First question: If I delete the logical volume with diskutil, the underlying disk(s) should become visible in Disk Utility and otherwise. Is there any chance, seeing as in practise the Fusion Drive only consist of one drive, I will be able to retrieve information from that disk? Either that it will mount normally or I will be able to extract files from it with for instance Data Rescue?

And secondly, is there a chance Disk Utility will be able to actually fix this, if I click the 'Fix' button, and restore the disk with all its contents?


1 Answer 1


Ok so I did a test before I tried it with the actual affected drive. I had an old 60 GB laptop spinning hard drive, and a 32 GB laptop-form-factor Corsair SSD, which I made into a Fusion Drive. I first formatted each drive and did a secure erase in the process to make sure there were no retrievable files left on the drives. Then used the appropriate diskutil command to make the two into a 92 GB Fusion drive.

DIY test Fusion Drive

Then I copied my 76 GB Photos Library over to this drive, which will make sure there have to be files on both drives. Then left it to "simmer" for a while (i.e. left some time for Core Storage to move files and file blocks around), maybe 1 hour. Then I opened Photos with that library, deleted, duplicated and modified a few photos, maybe 10 or so, over about 15 minutes.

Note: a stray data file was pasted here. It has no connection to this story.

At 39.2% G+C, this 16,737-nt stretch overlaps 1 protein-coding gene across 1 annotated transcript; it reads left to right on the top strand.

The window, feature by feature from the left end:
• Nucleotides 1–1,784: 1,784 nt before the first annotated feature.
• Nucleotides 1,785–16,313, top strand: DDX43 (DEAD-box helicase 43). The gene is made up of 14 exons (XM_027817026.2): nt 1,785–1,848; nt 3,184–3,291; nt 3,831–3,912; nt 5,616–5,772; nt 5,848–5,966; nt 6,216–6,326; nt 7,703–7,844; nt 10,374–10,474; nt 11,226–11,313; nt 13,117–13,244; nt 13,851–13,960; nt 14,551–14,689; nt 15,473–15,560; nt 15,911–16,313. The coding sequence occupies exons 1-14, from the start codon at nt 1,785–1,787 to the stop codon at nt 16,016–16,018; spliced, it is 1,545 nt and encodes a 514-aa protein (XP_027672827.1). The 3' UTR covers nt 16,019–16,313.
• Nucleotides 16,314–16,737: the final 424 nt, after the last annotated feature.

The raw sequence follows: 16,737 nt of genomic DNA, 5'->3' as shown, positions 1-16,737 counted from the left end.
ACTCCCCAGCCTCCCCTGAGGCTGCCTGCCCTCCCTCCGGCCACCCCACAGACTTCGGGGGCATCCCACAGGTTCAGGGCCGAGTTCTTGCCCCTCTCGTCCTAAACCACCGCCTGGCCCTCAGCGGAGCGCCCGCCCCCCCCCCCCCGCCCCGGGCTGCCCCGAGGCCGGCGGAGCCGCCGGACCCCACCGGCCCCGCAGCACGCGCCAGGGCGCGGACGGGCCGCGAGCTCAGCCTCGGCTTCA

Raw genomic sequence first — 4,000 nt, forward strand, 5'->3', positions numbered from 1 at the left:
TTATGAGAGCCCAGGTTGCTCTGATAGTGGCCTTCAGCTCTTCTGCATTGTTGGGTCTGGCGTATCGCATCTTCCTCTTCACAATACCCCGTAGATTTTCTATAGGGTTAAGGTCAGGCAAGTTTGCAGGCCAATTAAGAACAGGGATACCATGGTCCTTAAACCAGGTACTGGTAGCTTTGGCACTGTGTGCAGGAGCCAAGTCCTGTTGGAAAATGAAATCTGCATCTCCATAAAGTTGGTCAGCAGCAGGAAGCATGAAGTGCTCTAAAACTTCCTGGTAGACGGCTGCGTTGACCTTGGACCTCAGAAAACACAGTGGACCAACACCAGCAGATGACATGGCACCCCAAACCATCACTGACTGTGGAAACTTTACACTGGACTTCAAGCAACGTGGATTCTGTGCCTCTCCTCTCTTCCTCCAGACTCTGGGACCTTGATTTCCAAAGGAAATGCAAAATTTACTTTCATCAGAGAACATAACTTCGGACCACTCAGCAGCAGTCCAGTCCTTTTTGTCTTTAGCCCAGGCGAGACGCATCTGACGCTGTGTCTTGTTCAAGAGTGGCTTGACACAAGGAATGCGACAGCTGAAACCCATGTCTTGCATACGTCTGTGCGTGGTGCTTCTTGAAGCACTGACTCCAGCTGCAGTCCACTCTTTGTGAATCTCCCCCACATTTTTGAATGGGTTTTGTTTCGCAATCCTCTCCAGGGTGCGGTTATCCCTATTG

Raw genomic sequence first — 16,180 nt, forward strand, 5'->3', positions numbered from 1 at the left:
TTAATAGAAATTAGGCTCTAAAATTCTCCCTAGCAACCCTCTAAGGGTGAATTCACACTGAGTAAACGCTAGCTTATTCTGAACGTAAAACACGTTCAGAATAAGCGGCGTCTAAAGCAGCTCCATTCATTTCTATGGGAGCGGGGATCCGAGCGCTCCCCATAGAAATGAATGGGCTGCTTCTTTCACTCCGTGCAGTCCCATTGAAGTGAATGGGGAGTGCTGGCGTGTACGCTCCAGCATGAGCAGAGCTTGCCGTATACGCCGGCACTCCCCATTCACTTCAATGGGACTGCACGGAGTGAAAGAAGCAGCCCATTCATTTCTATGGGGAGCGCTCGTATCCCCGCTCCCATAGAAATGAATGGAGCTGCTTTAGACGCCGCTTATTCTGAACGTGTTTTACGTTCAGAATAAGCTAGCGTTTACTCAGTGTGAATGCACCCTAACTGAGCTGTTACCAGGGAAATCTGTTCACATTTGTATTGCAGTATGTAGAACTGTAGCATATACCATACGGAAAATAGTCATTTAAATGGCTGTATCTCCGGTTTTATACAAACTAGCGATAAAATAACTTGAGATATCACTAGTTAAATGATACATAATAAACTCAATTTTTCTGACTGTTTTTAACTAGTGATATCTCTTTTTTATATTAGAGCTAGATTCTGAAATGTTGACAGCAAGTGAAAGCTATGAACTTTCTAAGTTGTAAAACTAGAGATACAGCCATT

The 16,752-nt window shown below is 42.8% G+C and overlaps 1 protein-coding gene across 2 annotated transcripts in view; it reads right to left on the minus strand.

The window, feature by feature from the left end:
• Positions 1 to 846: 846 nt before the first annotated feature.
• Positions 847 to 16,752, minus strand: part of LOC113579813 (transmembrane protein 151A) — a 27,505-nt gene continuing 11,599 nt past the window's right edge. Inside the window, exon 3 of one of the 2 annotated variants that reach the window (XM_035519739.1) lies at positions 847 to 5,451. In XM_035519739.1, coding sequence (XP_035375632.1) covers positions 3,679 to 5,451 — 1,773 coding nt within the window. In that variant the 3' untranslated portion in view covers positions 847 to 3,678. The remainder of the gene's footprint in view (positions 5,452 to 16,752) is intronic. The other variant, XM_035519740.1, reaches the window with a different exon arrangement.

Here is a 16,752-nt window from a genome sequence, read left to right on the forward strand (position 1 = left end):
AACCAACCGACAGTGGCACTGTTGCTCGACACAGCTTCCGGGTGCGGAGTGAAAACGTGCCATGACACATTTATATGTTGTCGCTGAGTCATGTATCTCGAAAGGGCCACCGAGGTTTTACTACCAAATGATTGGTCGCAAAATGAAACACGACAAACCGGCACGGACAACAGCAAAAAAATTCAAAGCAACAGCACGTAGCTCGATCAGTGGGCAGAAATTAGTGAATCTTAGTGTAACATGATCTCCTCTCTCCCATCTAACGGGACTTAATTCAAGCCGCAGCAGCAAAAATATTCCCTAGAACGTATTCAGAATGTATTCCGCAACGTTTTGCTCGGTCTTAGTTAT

I know this is not a perfect representation of real world usage of a Fusion Drive over a long time, but I feel it would give me a reasonable true idea of the rescue potential of the files in a similar Fusion Drive setup.

Then the test: I properly unmount the Fusion Drive, then plug only the spinning hard drive back in. This replicates the problem with the iMac am I having, where the internal SSD went offline. Now running the diskutil corestorage list command I see the exact same as I did with the iMac: the logical volume is there, but one of the physical disk is listed with no properties to show for it.

I then issue the diskutil cs delete command with the UUID of the logical volume (i.e.the Fusion Drive). It looks like diskutil is formatting the spinning hard drive as a normal HFS+ GUID partition disk, and after it's done the spinning hard drive appears on the desktop, seemingly empty, as you would expect.

Running Disk Rescue 4 on this disk with a Deep Scan shows me the the file rescue potential of this scenario is actually very good. DR4 is able to restore file names and folder structure of approximately 80% of the files and I end of with about 56 GB worth of images.

After this test I basically do the same with the actual iMac that I was tasked with, and I had pretty similar file rescue results with that internal 1 TB spinning hard drive.

  • Did you check how many of the 56 GB recovered pics are actually good (i.e. not corrupted)? Recovering ~75% of 76 GB doesn't actually mean that all restored pics are sound.
    – klanomath
    Jul 23, 2017 at 19:16
  • True, and I did not check all of them, but for pictures I assumed that if Finder could generate a preview/thumbnail they were probably ok, and the vast majority did have that, as verified by a scroll through the list of recovered images in a Finder window. Jul 24, 2017 at 20:37
  • The Finder/iconservice isn't really a reliable tool to check the integrity of a picture because it can often create a preview though the pic is essentially corrupted. I often use an old version of GraphicConverter to batch-thumbnail jpegs to get a list of corrupted pics (and strip the thumbnails afterwards again). I don't know how to check other pic formats quickly...without converting them.
    – klanomath
    Jul 24, 2017 at 20:54